Saturday, January 28, 2012

Potater Tots

My first attempts - not half as nice looking as my later attempts, post-tweaking.

Time: Approx. 30 min. total
(15 min. prep/11-12 min. cook)

2 russet potatoes
1-2 finally chopped green onions, green and white parts
1-2 cloves of garlic
3-4 Tb. olive oil
salt to taste
Note - any herbs you like with potatoes could be substituted here, as long as you use a large enough amount. Garlic alone is great, and so is green onion alone.

Equipment needed
couple of glass plates
Iron skillet (or something else that can be used both on the stove top and in the oven)

1. Preheat oven to 425 F.

2.Grate the potato, skin and all, using two different sizes on the grater. The teeny, tiny grater size and the regular grater size (medium? Large? Not sure what it's called). You want about a 1:2 ratio of tiny gratings to regular gratings. Mix these together until the tiny shreddings are mixed evenly through the grated potato pieces.

3. Put these in a big pile of paper towels or a non-fuzzy tea towel and squeeze out most of the water. You want to leave a little bit, though. Just squeeze until no more water is coming out after one pass through.

4. Put the iron skillet on the stove top and set the temperature to medium high to heat as you form your potater tots. If you think the forming will take longer, you may want to wait on heating it up, though.

5. Place grated potato in a bowl and mix with the green onions, garlic, and salt, or whatever seasonings you are using. Get out a plate or two. Taking a small amount of potato shreds at a time, on the plate form them into small cakes about 2 inches wide and 1/2 inch thick. Basisally, squish the potato in your hand, drop it on the plate, and then press hard against the plate until it is the right size and shape. The won't hold together great; that's expected.

3. Add 3-4 Tb. of oil to the skillet to heat. This can be done with about 2 Tb of oil, but a little more oil makes a crispier outside, the few times I've done it. Or rather, the few times the kids helped and we got more oil than intended. :-D

4. To move the tots to the skillet, get the plate over the skillet, as close as you can to it, and just slide them off onto the skillet. When we've done it this way, we've managed to keep the tots keep their shape as long as the plate was very close to the skillet while sliding them in.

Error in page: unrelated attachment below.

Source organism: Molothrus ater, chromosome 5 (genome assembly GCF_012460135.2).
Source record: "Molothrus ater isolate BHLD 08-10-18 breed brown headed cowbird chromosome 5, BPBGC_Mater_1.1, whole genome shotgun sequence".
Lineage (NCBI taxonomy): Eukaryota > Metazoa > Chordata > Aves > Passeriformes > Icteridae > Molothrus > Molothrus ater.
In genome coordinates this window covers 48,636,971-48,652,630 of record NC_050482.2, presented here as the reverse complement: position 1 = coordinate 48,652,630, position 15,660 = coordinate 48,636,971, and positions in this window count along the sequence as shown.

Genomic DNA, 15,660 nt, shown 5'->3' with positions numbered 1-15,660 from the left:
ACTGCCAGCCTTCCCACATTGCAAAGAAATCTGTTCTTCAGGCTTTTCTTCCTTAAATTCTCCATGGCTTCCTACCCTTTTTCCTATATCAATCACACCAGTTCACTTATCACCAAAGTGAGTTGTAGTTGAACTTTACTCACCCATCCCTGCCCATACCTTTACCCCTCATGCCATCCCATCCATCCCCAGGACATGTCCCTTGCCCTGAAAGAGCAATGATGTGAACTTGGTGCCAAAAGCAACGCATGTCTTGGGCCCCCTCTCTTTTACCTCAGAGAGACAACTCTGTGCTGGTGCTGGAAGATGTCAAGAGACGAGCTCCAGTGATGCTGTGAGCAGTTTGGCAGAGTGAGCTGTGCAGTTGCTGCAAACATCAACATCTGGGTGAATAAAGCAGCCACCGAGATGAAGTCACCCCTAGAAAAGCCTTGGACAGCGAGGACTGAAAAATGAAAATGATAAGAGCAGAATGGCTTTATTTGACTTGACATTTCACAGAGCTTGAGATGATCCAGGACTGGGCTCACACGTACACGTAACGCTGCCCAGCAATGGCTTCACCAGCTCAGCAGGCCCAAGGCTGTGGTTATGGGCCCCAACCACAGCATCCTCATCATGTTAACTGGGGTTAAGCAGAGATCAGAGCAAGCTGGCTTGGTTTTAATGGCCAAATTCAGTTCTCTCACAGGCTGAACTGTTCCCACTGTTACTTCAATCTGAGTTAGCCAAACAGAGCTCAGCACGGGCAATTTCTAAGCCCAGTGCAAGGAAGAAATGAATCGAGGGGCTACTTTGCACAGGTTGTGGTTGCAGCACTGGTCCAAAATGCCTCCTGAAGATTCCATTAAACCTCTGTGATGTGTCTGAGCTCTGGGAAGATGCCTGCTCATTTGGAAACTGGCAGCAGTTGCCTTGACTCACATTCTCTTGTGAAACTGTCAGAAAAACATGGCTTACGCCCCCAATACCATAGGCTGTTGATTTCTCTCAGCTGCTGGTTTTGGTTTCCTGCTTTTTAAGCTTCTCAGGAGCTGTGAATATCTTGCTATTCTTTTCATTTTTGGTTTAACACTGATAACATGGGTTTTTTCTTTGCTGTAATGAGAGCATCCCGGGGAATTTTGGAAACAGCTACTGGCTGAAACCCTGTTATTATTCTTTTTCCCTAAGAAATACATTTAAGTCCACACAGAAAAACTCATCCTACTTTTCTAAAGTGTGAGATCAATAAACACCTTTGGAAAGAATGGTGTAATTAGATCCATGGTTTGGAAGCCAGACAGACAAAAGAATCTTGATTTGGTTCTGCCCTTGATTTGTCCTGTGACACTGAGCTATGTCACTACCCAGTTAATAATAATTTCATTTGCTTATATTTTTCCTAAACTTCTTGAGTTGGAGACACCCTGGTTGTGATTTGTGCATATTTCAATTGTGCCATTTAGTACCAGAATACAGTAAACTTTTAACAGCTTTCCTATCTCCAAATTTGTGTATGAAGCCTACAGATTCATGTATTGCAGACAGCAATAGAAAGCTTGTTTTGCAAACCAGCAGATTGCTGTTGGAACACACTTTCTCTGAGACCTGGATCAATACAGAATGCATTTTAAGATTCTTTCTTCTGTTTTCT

5. Fry them on the skillet for 1-2 minutes, until it's nice and crispy brown on the bottom. If there is more oil, the entire bottom with be nicely brown. If there's less oil used, the browning will be more spotty. Flip them over and cook for another minute or so, just browning a little bit. Then take the entire skillet and move it to the oven. Cook for 8 minutes or until done.

Makes about 24-27 'tots'

Shauna's Notes:
Inspired by: The idea of using the iron skillet is all Gluten Free Girl, from her Potato Pancakes recipe, as well as the idea for using green onions rather than regular onions (Yeah, don't try to use those. Not so great). Using different sized shreds is actually from a complete mis-reading of her recipe the second time I tried it when attempting her potato pancakes, which has turned out to be a great mistake.

What worked: The taste is awesome, a bit greasy (that's a good thing, as far as I'm concerned), and totally makes me think of the Ore-Ida Tater Tots that I can't eat any more. Crispy on the outside, soft on the inside. I like it better with both garlic and onion, but onion is fine on its own. I can't use any starches, which was a problem when I was first fiddling with this, but the different sized gratings seem to help keep the tots together somewhat. As long as the smaller size is very small, that is.

What didn't work: The kids liked the little potater tots all right, but have expressed a preference for the larger ones, more like the size used in the Gluten Free Gal's potato pancake recipe. They enjoy more soft potatoes. I actually preferred the little ones, but that could be nostalgia talking as well as the fact that this is my 'allergy challenge' and I might not have the chance to eat these again any time soon if it doesn't work out. I tried 2 potatoes this time simply because that's as many as I had today, but more would be better. The tots were eaten very fast and the kids were hungry for more.

What could be done to improve it: If there is a pepper you can use, that would be tasty, I think. Something added to help the grated potato hold together would likely make the entire tot easier to handle, but I don't know how it affects the texture and taste. Probably not by too much, considering this is what the Gluten Free Gal does and she has tasty looking stuff.

Overall, this recipe gets a thumbs up.

Changes and suggestions to this recipe can be found: here.

SULFITE FREE  - Many folks with sulfite sensitivity can't have onions or garlic, so just omit it. I like to add chile peppers or other herbs, instead.

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